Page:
Written by Elaine Pope & Charles Shyer
Directed by Charles Shyer
Running Time: 1:43
for sexual content, some language and drug use.
Alfie was a so-so film that had promise, but faltered quickly.
Alfie is the bachelor of the new millennium. He has a different woman in every neighborhood in New York. There's Dorie, a married woman who sees Alfie as her only piece of happiness. Then there's Julie, a single mother who Alfie may love, but will never let himself get that close. There's Lonette, the former girlfriend of his best friend Marlon, who Alfie has a one-night affair that leads to serious issues later on. Then there's Nikki, the party girl who falls hard for Alfie, only to get booted out onto the mean streets. And finally there's Liz, an older, female version of Alfie. It is with this unlikely pairing that Alfie realizes the true promise of love, but it is a lesson he learns too late.
There is no question Jude Law is a talent, and his presence in a movie immediately makes it worthwhile. But when the material is such as it was in Alfie, he's trapped with nowhere to go. The movie started nicely enough. We get to see Alfie as he truly is, going from woman to woman with no remorse and at times, serious chauvinism. He can be rude, but he is always charming and that makes him likeable. It's when the movie starts to show the effect he has on these women, and Alfie's spiral downward, that the story starts to slow down. And when serious topics such as cancer and abortion come into play, you go from having a lighthearted comedic romp, to a movie that suffers under the weight of these heavy subjects.
I've never seen the original Michael Caine version of the film, so I can't say how close this remake adheres to it. I imagine it might have been more out there since sexual politics weren't as conservative as they are today. The fact that a character like Alfie exists at all today is a step up, but in order to make sure that we see that he is a bad, bad man and should not treat ladies like he does, the movie quickly makes him into the bad guy. Yes, he becomes the bad guy with a conscience, but it makes the movie very boring. The length of the movie is a normal 100+ minutes, but after the first half hour, it felt like it was dragging on forever. There's his cancer scare, his getting one of the women pregnant, his sleeping with his best friend's girl, his throwing one of the women out on the street in the middle of a storm. Had the movie started off as a drama, all of the things he goes through would have been acceptable and possibly entertaining. But when the hook of the film is that Alfie talks to the audience like they're on the trip with him, you immediately feel the film is going to be a comedy. And considering early on in the film he's talking to us while he's having sex, you certainly don't think the movie is suddenly going to go all moralistic and preachy.
As I said earlier, Jude Law is a great talent, and when the movie is funny, it's because of him. The talking-to-the-camera angle is a nice touch as it helps the story along and helps us understand him more. When he sweet-talks his next-door neighbor into cleaning his apartment, it's the perfect tone for the film; he's a charmer who has no qualms about using women for his own purposes. But then he becomes very sad and morose and suddenly he's like the friend you have who is fun at the start of the evening, but the more he drinks the sadder he gets until finally you just want to send him home because you can't take it anymore. The female cast members were all pretty good. Their roles were all fairly small, since none of them interacted with each other. Alfie went from woman to woman, only going back once or twice, so each woman had maybe 20 minutes of screen time. All fit their character types rather well, and it would have been nice to maybe get into more depth with one of them and dumping another. Each brought out a different characteristic of Alfie, but I never felt close with any of them.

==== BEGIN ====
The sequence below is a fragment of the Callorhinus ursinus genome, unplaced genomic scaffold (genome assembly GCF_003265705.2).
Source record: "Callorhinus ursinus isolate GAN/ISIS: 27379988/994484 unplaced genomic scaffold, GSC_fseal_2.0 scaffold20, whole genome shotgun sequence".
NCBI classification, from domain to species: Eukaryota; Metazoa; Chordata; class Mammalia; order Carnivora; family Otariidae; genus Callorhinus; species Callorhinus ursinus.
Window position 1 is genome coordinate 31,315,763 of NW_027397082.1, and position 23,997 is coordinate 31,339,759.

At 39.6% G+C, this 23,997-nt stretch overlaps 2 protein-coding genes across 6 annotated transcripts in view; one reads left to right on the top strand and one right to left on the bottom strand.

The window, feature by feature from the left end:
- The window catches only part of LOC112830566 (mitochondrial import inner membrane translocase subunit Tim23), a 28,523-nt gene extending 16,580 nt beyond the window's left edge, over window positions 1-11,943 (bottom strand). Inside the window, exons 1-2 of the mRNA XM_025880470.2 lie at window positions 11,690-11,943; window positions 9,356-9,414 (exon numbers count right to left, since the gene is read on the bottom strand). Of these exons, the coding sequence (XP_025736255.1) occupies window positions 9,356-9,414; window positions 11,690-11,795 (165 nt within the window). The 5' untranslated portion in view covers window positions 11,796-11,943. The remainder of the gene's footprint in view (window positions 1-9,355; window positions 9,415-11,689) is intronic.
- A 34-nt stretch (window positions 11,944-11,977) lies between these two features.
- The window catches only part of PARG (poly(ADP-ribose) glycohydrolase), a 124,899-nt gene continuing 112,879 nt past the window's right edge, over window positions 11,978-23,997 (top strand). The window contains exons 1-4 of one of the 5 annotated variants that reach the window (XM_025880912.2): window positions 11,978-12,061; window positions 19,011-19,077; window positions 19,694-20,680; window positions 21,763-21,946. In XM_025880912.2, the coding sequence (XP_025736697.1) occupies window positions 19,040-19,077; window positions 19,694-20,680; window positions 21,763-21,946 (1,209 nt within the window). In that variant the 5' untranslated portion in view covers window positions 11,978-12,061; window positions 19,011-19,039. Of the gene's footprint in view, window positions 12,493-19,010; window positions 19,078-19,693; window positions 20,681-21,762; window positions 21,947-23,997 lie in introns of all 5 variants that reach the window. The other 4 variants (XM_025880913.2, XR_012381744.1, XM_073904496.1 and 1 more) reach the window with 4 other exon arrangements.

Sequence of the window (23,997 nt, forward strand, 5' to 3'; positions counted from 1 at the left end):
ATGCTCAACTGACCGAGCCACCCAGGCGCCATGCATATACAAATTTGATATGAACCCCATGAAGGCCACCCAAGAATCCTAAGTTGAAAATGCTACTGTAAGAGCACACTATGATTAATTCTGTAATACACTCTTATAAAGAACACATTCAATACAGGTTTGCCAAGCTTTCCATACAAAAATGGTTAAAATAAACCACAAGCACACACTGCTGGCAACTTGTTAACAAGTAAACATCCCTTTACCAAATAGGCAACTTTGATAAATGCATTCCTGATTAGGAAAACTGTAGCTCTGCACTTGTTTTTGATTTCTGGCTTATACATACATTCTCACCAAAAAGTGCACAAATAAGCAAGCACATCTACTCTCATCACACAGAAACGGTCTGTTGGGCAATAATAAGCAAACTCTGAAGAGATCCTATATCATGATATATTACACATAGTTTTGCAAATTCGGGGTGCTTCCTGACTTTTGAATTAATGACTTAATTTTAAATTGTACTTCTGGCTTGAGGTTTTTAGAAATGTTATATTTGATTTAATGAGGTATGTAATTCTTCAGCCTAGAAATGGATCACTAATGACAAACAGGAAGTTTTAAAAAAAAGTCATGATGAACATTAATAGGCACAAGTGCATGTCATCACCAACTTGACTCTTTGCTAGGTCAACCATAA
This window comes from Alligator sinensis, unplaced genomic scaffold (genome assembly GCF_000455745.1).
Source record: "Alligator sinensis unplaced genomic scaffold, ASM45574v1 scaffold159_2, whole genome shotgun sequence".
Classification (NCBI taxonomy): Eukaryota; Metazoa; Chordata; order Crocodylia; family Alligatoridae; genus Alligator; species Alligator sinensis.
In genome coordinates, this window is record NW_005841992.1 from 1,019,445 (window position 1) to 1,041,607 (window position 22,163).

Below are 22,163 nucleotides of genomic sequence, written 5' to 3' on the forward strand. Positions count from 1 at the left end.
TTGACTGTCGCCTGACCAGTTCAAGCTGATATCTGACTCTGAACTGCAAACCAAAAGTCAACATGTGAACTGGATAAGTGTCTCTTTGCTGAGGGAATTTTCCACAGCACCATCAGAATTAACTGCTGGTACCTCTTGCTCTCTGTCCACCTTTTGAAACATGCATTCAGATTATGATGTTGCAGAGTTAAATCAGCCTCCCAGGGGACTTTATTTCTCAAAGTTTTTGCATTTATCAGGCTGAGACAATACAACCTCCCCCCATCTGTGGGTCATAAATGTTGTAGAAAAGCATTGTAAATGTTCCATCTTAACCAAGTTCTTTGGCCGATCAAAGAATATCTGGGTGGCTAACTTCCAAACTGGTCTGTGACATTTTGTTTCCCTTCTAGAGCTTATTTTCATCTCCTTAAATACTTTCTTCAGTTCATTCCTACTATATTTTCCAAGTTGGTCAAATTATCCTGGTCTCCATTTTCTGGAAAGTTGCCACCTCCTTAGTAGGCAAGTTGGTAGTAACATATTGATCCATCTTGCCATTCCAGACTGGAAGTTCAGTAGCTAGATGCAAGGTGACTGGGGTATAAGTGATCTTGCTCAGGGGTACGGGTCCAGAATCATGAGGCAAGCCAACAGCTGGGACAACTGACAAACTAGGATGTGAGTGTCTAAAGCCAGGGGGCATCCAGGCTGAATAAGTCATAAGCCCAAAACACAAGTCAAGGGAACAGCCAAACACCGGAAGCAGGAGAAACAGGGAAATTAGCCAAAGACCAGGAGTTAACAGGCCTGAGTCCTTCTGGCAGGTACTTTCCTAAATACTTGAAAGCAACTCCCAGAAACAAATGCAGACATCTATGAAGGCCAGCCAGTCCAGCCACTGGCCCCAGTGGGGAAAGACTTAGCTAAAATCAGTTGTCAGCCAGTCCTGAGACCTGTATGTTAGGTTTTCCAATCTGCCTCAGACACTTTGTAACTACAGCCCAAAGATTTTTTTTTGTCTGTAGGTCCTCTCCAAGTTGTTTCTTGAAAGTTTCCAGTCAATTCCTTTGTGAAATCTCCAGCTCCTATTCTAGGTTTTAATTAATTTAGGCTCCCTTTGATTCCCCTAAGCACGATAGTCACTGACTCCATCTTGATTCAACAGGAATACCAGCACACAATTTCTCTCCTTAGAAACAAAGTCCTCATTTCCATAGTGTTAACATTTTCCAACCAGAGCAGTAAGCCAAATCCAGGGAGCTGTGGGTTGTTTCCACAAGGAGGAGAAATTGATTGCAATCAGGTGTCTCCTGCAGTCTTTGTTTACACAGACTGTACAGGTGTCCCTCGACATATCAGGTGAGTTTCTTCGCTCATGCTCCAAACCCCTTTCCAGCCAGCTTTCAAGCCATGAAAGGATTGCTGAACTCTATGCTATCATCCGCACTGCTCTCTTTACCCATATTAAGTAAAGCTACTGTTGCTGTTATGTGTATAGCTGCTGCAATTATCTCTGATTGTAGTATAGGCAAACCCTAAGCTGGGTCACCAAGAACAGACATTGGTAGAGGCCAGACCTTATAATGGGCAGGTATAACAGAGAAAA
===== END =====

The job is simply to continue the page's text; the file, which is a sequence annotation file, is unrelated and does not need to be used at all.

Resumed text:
The movie begs the question, what do women see in Alfie? They know the kind of person he is, yet that all continue to fall for him. Is it just his looks? His personality? The thought that maybe this woman will be the one that finally changes him? It is a question that is never answered. Instead the only questions that are answered are the ones inside of Alfie's head. Unfortunately, one of those answers comes from a man he randomly meets in a bathroom. It's the kind of chance encounter that feels extremely fake. Who meets a guy in a men's room, gets his card, and then calls him later as someone to talk to? I realize Alfie has no family in the area, but certainly there's some guy out there he feels closer to than a guy he met at a urinal? Or maybe that was the point, that Alfie didn't have anyone. Either way, it felt contrived.
THE BOTTOM LINE
So overall, I thought Alfie was just so-so. I enjoyed the actors, but the story, which started off well enough, took a downturn quickly, and never recovered. It could have been a nice romantic comedy, but instead became too serious and depressing and a turn off.